Manufacturers Continue to Sing Happy Tune in Latest Survey

Business activity continued to grow strongly in New York State, according to firms responding to the June 2018 Empire State Manufacturing Survey, the monthly survey of manufacturers in New York State conducted by the Federal Reserve Bank of New York. Headline general business conditions index climbed five points to 25.0, indicating a faster pace of growth than in May. Both the new orders index and the shipments index showed ongoing solid growth, with the former rising five points to 21.3 and the latter moving up four points to 23.5. Delivery times continued to lengthen, and inventories edged higher. Labor market indicators pointed to a substantial increase in employment and longer workweeks. The prices paid index remained close to last month’s multiyear high, indicating continued significant input price increases, and the prices received index remained elevated. Looking ahead, firms were more optimistic about the six-month outlook than they were last month.

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Customized Products: An Untapped Market?

Fun Fact readers: the laptop used to type this post, and many others on this blog, is a custom ordered one. As the latest gadgets become central parts of our lives, collecting our personal information and helping us through the day, is it really surprising that research shows a growing number of people want products made to their exact specifications?

The study revealed the most important reasons for customization are storage capacity, processor/speed and screen style/size. In addition, the top reasons for upgrading more frequently are that devices are becoming outdated more quickly, more affordable, and more convenient to upgrade.

We also found stark generational differences with half of millennials expecting to increase the upgrade frequency of their small electronic devices like phones and tablets. Compare that to 32% of Gen X and 26% of baby boomers who believe they will increase upgrade frequency.

Offering products that are customizable, from color to processing power to size, will be critical as businesses seek out new revenue streams and greater customer loyalty. As these responses clearly indicate, there is a large opportunity for businesses willing to rethink manufacturing to develop more diverse product offerings.


The Factory in 3D Printer Age

3D Printing has been a big focus here at the Council, and all over the world really. It’s the sort of innovation that once seemed confined to only the most fanciful science fiction stories made into reality, you’d be hard pressed to find someone who wouldn’t be at least a little interested. In this bit of speculation on the tech’s future, the evolving concept of the factory is explored:

As these 3D printers advance and become more capable, they will evolve into a huge and vastly more capable 3D printer. Except, rather than printing parts, these huge printers would print things like fully capable automobiles. Granted, we are likely a couple of decades out but talk about disruptive technology revolutions this could be a massive game changer because it anticipates a time when, rather than regional warehouses, Amazon might have regional mega printers.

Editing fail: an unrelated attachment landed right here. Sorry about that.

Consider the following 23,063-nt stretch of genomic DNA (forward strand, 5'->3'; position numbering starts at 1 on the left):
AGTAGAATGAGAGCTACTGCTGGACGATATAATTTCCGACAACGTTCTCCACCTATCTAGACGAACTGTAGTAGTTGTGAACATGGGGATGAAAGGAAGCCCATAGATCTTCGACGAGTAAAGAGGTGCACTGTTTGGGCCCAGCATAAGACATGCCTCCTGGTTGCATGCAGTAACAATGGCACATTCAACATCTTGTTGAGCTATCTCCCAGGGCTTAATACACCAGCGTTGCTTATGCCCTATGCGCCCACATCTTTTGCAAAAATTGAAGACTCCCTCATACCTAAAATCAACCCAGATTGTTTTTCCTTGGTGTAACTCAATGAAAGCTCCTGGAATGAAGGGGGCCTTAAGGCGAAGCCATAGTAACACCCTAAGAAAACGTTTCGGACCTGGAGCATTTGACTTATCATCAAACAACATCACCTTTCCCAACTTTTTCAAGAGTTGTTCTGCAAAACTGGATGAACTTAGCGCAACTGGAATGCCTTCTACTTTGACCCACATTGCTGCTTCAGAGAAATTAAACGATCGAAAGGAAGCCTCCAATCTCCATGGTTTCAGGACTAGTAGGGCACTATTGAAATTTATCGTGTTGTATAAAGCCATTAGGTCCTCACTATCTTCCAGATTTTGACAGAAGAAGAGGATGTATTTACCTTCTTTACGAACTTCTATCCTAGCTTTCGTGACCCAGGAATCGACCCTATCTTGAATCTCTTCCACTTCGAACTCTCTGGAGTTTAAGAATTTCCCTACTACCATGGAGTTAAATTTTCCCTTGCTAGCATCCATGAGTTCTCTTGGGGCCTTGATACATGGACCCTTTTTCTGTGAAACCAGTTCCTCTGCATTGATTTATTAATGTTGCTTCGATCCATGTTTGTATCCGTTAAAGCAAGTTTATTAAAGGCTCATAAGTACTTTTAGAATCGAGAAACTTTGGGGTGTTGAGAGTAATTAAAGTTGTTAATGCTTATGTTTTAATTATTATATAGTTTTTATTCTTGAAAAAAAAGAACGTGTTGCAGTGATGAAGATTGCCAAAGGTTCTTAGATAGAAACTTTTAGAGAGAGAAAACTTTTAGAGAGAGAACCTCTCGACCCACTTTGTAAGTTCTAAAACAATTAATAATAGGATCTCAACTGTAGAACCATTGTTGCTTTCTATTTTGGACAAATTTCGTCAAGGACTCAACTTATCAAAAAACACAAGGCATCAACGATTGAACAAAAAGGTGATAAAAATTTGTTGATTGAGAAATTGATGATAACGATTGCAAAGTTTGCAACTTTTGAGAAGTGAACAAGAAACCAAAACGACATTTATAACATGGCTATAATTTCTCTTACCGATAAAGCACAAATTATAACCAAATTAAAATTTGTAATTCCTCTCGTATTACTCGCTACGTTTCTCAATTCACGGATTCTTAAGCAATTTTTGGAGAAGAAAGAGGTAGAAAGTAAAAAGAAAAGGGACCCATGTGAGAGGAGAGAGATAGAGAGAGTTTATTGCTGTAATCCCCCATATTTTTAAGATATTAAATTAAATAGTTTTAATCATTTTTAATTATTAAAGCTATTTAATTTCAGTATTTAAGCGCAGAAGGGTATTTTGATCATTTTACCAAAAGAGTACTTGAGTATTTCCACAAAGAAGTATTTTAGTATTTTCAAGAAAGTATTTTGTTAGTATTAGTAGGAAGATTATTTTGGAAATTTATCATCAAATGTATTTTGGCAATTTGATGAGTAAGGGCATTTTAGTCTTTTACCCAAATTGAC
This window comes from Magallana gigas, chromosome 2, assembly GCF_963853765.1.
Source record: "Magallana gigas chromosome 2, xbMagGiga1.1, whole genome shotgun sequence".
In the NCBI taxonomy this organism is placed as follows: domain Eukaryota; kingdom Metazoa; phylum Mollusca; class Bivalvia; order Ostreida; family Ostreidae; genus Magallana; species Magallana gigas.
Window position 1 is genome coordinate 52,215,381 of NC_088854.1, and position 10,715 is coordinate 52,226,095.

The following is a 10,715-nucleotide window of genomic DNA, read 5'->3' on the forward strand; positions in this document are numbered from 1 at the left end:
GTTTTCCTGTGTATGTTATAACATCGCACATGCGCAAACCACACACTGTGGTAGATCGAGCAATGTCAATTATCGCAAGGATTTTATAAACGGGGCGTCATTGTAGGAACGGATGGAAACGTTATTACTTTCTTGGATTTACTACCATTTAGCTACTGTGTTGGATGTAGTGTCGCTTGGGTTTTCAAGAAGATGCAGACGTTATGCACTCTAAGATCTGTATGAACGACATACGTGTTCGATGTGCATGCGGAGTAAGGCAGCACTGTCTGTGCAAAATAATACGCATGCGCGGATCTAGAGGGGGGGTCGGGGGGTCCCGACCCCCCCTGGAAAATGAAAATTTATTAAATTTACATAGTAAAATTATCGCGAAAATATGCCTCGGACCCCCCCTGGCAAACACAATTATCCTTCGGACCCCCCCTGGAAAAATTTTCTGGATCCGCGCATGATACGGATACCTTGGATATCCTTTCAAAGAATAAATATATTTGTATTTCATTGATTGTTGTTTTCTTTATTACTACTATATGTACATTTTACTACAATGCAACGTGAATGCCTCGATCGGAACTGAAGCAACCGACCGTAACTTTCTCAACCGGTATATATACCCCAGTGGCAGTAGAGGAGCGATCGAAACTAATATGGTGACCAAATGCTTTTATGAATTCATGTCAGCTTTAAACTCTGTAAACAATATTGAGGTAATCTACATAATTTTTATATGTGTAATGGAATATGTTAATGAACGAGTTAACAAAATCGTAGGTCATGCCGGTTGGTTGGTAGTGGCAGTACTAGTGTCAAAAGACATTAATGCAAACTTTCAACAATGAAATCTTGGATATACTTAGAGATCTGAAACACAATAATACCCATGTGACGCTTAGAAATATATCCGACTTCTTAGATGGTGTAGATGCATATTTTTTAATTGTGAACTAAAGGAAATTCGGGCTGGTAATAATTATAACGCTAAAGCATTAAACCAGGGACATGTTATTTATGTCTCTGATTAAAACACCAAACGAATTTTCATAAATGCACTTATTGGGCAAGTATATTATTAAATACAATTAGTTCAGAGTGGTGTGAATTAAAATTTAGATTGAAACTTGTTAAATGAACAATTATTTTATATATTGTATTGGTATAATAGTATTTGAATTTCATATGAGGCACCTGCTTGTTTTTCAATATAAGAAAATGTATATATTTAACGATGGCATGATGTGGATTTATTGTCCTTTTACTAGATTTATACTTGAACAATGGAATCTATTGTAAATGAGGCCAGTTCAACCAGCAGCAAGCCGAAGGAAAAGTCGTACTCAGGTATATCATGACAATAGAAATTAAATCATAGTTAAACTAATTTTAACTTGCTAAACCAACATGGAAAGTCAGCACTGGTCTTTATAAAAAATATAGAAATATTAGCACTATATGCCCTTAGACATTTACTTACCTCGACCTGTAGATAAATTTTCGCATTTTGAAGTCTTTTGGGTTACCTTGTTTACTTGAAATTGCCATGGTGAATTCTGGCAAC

What do you think?

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GM: Autonomous Cars are the Future

Demand for traditional vehicles is waning, and General Motors is preparing for the shift by investing in Cruise Automation, Lyft and other autonomous vehicle technologies, says General Motors CEO Mary Barra. “Autonomous technology that’s safer than a car with a human driver is coming, and it’s going to get better and better and better with technologies like artificial intelligence and machine learning,” she says in an interview with Fortune.

This is probably a good time to point out that we discussed the future of autonomous cars two years ago in the spring 2016 issue of HV MFG. You can read that article here.

Manufacturing’s Future: Small-Batch for Small Companies?

Demand for low-volume custom orders is increasing, creating opportunities for small companies on their own and in partnership with larger manufacturers. World Emblem CEO Randy Carr explains how:

The rise in adoption rates of just-in-time manufacturing processes places increasing pressure on large and small manufacturers to shorten delivery times from weeks to days—or even overnight. Working with small batch manufacturers can help large-scale producers improve their business agility and compete with smaller, more nimble companies.

A Deloitte Insights report summarizes the manufacturing sector landscape perfectly: “The changing economics of production and distribution, along with shifts in consumer demand and the emergence of “smart” products, are pushing manufacturers to explore radically new ways of creating and capturing value.”

Custom-made products for smaller niche markets are available and accessible with just the click of a mouse or tap on a screen. That raises consumers’ expectations for getting exactly what they want, when they want it. The good news: this creates new business opportunities for manufacturers that can deliver the goods.

Read more about the possibilities

Why Two High Profile Companies Face Shortages of Signature Products

Ford is suspending production of its F-150 trucks. The FDA is warning of a nationwide shortage of EpiPens and their generic alternative.